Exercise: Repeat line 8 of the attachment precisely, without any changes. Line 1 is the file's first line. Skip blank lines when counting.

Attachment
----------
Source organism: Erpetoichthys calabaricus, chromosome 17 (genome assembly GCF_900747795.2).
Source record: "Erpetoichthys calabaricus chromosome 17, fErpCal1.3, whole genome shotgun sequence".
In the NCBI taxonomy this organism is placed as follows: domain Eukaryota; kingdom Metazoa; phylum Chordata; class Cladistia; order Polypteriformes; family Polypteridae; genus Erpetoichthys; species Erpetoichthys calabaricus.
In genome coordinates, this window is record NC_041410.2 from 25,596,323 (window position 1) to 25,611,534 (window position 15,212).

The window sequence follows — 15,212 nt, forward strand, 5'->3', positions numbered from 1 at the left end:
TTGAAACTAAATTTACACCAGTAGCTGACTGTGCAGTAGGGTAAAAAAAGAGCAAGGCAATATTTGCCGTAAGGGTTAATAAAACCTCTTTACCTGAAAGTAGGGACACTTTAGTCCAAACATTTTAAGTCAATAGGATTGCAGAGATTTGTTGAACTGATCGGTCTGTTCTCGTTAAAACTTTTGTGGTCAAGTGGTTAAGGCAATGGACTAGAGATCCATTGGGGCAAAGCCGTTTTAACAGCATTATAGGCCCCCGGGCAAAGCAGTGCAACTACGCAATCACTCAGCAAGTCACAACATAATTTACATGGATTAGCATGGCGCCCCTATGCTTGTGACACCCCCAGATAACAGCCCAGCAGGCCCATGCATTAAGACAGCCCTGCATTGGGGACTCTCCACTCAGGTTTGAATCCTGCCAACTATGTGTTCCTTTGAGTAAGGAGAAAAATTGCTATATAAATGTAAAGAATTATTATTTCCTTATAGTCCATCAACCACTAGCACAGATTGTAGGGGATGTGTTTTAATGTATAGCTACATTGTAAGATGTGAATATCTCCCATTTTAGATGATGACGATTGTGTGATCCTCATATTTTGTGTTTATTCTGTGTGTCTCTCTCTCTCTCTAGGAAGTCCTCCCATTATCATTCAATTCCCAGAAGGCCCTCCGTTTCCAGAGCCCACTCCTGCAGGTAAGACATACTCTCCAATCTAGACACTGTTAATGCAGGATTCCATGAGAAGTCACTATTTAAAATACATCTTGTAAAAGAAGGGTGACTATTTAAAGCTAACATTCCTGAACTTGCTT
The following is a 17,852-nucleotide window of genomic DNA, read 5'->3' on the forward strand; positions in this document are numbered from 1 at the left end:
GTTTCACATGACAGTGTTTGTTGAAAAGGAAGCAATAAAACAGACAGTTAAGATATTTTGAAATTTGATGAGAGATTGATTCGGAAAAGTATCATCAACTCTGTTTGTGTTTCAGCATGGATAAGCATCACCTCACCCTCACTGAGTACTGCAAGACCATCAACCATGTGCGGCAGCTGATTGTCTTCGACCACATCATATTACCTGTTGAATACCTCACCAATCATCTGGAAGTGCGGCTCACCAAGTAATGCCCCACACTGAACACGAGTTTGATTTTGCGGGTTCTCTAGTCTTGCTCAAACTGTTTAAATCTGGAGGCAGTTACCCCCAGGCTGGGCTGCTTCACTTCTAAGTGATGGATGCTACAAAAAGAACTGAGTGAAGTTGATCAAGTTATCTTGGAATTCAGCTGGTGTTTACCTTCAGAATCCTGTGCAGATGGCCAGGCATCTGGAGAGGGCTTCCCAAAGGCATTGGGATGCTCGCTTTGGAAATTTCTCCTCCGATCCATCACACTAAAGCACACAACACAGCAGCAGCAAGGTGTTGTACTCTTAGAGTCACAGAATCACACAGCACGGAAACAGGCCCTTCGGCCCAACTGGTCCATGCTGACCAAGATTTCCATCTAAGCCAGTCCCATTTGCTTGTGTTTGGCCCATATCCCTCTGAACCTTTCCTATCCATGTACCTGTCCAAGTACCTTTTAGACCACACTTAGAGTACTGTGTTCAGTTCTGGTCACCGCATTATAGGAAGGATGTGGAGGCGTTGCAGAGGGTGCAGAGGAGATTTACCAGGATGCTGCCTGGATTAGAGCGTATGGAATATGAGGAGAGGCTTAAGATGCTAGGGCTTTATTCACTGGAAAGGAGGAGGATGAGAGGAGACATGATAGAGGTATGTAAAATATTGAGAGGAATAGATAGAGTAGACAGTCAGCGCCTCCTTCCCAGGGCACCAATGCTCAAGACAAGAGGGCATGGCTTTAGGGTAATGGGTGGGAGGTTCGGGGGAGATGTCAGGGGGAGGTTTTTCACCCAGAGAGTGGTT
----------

GTTTCACATGACAGTGTTTGTTGAAAAGGAAGCAATAAAACAGACAGTTAAGATATTTTGAAATTTGATGAGAGATTGATTCGGAAAAGTATCATCAACTCTGTTTGTGTTTCAGCATGGATAAGCATCACCTCACCCTCACTGAGTACTGCAAGACCATCAACCATGTGCGGCAGCTGATTGTCTTCGACCACATCATATTACCTGTTGAATACCTCACCAATCATCTGGAAGTGCGGCTCACCAAGTAATGCCCCACACTGAACACGAGTTTGATTTTGCGGGTTCTCTAGTCTTGCTCAAACTGTTTAAATCTGGAGGCAGTTACCCCCAGGCTGGGCTGCTTCACTTCTAAGTGATGGATGCTACAAAAAGAACTGAGTGAAGTTGATCAAGTTATCTTGGAATTCAGCTGGTGTTTACCTTCAGAATCCTGTGCAGATGGCCAGGCATCTGGAGAGGGCTTCCCAAAGGCATTGGGATGCTCGCTTTGGAAATTTCTCCTCCGATCCATCACACTAAAGCACACAACACAGCAGCAGCAAGGTGTTGTACTCTTAGAGTCACAGAATCACACAGCACGGAAACAGGCCCTTCGGCCCAACTGGTCCATGCTGACCAAGATTTCCATCTAAGCCAGTCCCATTTGCTTGTGTTTGGCCCATATCCCTCTGAACCTTTCCTATCCATGTACCTGTCCAAGTACCTTTTAGACCACACTTAGAGTACTGTGTTCAGTTCTGGTCACCGCATTATAGGAAGGATGTGGAGGCGTTGCAGAGGGTGCAGAGGAGATTTACCAGGATGCTGCCTGGATTAGAGCGTATGGAATATGAGGAGAGGCTTAAGATGCTAGGGCTTTATTCACTGGAAAGGAGGAGGATGAGAGGAGACATGATAGAGGTATGTAAAATATTGAGAGGAATAGATAGAGTAGACAGTCAGCGCCTCCTTCCCAGGGCACCAATGCTCAAGACAAGAGGGCATGGCTTTAGGGTAATGGGTGGGAGGTTCGGGGGAGATGTCAGGGGGAGGTTTTTCACCCAGAGAGTGGTT